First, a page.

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I Knew Very Little About the Navy

Heroes Remember

I Knew Very Little About the Navy

I was seventeen at the time and I knew nothing about the navy except I think that’s what drew me to it at the time because I knew less about it. There were army barracks around Ottawa, air force barracks but no navy barracks. So, anyway, I knew very little about it. I got to tell you that my first day in the navy a petty officer said to me can you go up on the upper deck and bring down this particular object so I didn’t know what the upper deck was. I wasn’t sure whether he was talking about a deck of cards but I learned. He made me run up and down with a shackle around my neck. It weighed about fifty pounds. I now know what the upper deck is. So anyway, from there I went to Toronto for initial training, just marching and there I went to Halifax and took some more training and was drafted to Newfoundland in the summer of 1942. There was a new barrack on Lemarchant Road in Prince of Wales was going up then called HMCS Avalon. It was the beginning of; we were cleaning up the grounds and one thing and another. Well, I did this for a couple of months and I got to tell you my first time leaving the barracks, you know, HMCS Avalon, to me it wasn’t a ship it was a barracks but you had to be in by 2300 hours because I was under age twenty, that was the rule. Anyway and I got caught. They gave me fourteen days number 11. That meant running with a rifle over your head for two hours, not steady. The two hours, I don’t think that exists anymore, number 11 they called it. And the roads were very, very uneven and very rocky in that barracks so you’d jog and then you’d stop and hold the rifle behind your neck for a while and when you recuperated from the jog and stood there for a while then your neck got sore. And then you continued on with the jogging for two hours. I’m here which shows it wasn’t as destructive as it sounds. And then I got on my first ship, it was HMCS Pictou, a corvette. Well, I never saw a corvette before even though I was in St. John’s, Newfoundland I didn’t go down to the harbor and look at the ships and I was amazed at how small they were from the outside. I thought we were really going to row across. But when I got inside it was larger and at the time I was the youngest one on that ship and I was sort of hiding my age. I didn’t want them to think a silly young kid so I tried to act older. At any rate we were ready to go to sea and I began to feel a little woozy immediately, aromas that didn’t exist before. The moment the ship starts to roll you start to feel it. Every odor you feel. The paint locker, the bacon that they made for breakfast stays in the ship. But anyway, I spoke to an old hand and I said, “What do I do, I feel I’m getting seasick?” He says, “You go on the upper deck and stay there until we’re out of port.” I did that, I stayed for about four hours. I never got seasick after that. I beat it mentally. I knew that I wasn’t going to get seasick and I didn't. Well, I made a couple of trips and they didn’t have the supplies or equipment then. For example, you’d go on watch and you’d get the duffle coat that the seaman before you was on look out. It was totally wet. And that’s the way it was and everything seemed a little strange to me.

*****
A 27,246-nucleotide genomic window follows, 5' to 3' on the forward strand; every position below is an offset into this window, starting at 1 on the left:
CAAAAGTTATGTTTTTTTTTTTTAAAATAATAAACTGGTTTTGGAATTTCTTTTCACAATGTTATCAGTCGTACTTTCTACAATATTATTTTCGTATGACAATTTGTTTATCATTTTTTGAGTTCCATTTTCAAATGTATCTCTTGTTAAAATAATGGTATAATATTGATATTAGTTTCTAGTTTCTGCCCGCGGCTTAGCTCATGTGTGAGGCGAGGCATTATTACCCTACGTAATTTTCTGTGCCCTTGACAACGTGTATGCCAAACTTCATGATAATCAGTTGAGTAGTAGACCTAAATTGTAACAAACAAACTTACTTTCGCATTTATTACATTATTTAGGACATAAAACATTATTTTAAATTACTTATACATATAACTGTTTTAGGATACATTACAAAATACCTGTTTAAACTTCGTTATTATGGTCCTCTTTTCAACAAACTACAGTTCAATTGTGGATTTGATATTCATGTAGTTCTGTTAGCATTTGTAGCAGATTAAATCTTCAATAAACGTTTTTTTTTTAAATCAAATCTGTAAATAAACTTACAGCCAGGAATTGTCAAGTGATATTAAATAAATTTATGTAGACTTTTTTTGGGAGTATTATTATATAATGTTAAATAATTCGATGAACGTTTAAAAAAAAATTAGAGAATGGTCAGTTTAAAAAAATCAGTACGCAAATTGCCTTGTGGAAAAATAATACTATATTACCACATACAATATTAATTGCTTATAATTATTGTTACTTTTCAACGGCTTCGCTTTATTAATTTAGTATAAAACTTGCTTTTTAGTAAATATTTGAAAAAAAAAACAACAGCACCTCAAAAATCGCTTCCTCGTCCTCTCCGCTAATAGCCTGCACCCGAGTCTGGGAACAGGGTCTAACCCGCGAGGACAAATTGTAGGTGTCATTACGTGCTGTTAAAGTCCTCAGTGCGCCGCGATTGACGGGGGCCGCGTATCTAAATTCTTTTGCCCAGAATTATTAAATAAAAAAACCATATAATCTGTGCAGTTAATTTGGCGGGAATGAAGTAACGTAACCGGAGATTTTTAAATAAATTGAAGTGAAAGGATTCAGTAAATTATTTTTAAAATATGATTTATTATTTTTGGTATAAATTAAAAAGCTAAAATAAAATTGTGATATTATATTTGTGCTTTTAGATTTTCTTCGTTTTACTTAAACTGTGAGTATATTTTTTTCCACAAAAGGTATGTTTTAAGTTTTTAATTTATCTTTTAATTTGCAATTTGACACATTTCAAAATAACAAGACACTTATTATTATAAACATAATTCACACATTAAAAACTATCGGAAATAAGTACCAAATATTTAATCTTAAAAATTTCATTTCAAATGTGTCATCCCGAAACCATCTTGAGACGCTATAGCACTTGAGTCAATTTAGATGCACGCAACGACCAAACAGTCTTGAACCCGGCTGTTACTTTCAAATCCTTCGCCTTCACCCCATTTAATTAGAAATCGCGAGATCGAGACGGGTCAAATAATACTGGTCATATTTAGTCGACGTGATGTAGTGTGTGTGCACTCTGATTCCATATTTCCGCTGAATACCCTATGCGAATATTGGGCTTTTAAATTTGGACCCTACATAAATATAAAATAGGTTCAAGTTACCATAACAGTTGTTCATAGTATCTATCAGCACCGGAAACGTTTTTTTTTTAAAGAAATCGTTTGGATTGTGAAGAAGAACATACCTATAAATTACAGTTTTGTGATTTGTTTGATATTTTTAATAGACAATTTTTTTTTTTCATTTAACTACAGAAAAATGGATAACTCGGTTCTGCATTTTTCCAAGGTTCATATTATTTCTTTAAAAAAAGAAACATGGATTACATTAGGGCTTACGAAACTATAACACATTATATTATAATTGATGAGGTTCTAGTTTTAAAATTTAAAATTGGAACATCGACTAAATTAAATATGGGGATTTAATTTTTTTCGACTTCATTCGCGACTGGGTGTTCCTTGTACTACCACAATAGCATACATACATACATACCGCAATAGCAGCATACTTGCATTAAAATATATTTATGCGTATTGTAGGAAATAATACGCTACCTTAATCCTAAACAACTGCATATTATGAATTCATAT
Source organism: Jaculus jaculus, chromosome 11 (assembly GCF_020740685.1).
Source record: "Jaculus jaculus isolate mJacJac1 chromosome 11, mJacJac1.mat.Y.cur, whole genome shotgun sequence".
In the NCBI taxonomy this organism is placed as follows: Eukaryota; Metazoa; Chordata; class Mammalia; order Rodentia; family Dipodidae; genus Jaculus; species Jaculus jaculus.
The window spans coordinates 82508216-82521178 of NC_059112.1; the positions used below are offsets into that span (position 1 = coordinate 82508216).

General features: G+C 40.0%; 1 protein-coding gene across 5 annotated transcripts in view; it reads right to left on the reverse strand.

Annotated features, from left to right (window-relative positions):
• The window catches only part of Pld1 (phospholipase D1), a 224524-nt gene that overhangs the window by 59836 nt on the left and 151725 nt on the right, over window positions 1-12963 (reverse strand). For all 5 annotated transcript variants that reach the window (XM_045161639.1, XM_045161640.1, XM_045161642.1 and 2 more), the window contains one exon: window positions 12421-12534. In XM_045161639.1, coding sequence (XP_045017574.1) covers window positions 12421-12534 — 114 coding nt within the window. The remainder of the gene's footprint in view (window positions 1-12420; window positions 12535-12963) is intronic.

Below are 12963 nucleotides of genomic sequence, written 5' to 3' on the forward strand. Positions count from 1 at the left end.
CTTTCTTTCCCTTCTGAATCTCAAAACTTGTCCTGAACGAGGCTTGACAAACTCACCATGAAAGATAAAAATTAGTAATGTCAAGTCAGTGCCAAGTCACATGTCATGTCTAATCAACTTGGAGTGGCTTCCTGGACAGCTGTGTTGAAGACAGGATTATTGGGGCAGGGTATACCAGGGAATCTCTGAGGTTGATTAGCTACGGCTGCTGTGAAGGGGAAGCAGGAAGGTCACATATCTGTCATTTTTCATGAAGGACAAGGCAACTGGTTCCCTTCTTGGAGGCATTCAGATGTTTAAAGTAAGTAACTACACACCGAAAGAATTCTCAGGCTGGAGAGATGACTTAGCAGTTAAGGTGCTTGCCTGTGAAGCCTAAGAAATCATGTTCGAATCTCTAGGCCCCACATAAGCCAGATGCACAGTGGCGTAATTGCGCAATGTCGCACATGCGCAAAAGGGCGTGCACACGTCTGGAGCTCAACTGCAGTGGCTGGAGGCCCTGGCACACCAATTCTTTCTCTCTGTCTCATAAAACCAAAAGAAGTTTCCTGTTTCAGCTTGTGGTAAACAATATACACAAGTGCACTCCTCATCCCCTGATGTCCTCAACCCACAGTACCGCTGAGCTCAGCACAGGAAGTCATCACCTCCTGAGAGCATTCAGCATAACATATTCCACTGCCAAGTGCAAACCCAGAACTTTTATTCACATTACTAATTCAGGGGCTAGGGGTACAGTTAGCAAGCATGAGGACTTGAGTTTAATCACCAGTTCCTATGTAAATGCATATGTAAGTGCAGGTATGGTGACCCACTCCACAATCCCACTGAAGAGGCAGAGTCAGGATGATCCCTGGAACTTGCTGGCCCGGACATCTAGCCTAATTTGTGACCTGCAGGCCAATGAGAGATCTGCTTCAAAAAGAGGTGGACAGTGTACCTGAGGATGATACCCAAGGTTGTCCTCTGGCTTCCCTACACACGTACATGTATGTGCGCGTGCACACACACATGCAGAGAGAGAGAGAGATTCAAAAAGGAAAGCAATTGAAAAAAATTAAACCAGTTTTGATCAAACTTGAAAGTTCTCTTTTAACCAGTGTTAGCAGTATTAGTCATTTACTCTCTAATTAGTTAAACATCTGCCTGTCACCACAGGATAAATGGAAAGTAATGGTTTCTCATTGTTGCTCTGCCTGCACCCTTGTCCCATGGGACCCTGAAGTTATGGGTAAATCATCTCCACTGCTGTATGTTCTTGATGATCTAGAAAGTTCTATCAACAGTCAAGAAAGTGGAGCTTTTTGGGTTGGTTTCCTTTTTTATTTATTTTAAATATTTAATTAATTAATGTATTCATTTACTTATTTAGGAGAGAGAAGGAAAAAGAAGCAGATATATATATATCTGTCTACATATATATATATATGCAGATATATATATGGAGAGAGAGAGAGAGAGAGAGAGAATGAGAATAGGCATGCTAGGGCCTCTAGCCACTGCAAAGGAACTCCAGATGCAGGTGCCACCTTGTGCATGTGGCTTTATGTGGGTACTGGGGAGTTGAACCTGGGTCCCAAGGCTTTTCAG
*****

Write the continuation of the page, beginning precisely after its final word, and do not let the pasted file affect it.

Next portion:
Mr. Polowin recounts his decision to join the Navy, his initial training and the adventures on his first voyage.

Alexander Polowin

Mr. Alexander Polowin was born in Lithuania in 1925. Growing up, his family endured many hardships and because of this Mr. Polowin’s father left for Canada in hopes of bringing new opportunities to their family. Life as a child for Mr. Polowin was focused and at age 8 he found himself selling product door to door in hopes of helping his family financially. At age 17 he joined the Navy, a service he knew nothing about but fondly looks back on as a very positive part of his life. Mr. Polowin fought during D-Day and the Battle of Normandy onboard the HMCS Huron. Never stepping foot on French soil, Mr. Polowin returned to France in June 2014 to commemorate the 70th Anniversary of D-Day and the Battle of Normandy. He resides in Ottawa and shares his wartime experiences with youth accepting many invitations to speak at schools.

Meta Data
Veterans Affairs Canada
June 2, 2014
Person Interviewed:
Alexander Polowin
War, Conflict or Mission:
Second World War
HMCS Avalon
Able Seaman

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